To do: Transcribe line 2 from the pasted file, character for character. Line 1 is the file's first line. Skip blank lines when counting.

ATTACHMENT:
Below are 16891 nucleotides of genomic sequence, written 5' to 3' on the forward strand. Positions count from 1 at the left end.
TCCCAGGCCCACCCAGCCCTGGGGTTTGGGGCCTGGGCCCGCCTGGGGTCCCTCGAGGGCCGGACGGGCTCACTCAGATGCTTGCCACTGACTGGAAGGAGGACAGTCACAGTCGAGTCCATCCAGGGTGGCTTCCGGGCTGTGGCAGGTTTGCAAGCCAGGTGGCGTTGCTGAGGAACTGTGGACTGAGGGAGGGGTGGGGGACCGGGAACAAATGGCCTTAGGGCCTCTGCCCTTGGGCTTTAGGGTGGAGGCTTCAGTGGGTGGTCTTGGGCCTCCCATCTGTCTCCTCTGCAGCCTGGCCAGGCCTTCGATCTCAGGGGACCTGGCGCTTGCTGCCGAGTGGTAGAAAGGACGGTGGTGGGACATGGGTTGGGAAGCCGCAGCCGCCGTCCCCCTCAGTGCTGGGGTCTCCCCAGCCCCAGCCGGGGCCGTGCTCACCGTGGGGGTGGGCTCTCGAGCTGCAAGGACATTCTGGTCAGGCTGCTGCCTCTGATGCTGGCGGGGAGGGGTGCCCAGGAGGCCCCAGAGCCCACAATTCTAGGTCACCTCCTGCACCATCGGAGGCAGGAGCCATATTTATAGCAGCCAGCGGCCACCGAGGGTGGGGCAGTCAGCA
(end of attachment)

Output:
TCCCAGGCCCACCCAGCCCTGGGGTTTGGGGCCTGGGCCCGCCTGGGGTCCCTCGAGGGCCGGACGGGCTCACTCAGATGCTTGCCACTGACTGGAAGGAGGACAGTCACAGTCGAGTCCATCCAGGGTGGCTTCCGGGCTGTGGCAGGTTTGCAAGCCAGGTGGCGTTGCTGAGGAACTGTGGACTGAGGGAGGGGTGGGGGACCGGGAACAAATGGCCTTAGGGCCTCTGCCCTTGGGCTTTAGGGTGGAGGCTTCAGTGGGTGGTCTTGGGCCTCCCATCTGTCTCCTCTGCAGCCTGGCCAGGCCTTCGATCTCAGGGGACCTGGCGCTTGCTGCCGAGTGGTAGAAAGGACGGTGGTGGGACATGGGTTGGGAAGCCGCAGCCGCCGTCCCCCTCAGTGCTGGGGTCTCCCCAGCCCCAGCCGGGGCCGTGCTCACCGTGGGGGTGGGCTCTCGAGCTGCAAGGACATTCTGGTCAGGCTGCTGCCTCTGATGCTGGCGGGGAGGGGTGCCCAGGAGGCCCCAGAGCCCACAATTCTAGGTCACCTCCTGCACCATCGGAGGCAGGAGCCATATTTATAGCAGCCAGCGGCCACCGAGGGTGGGGCAGTCAGCA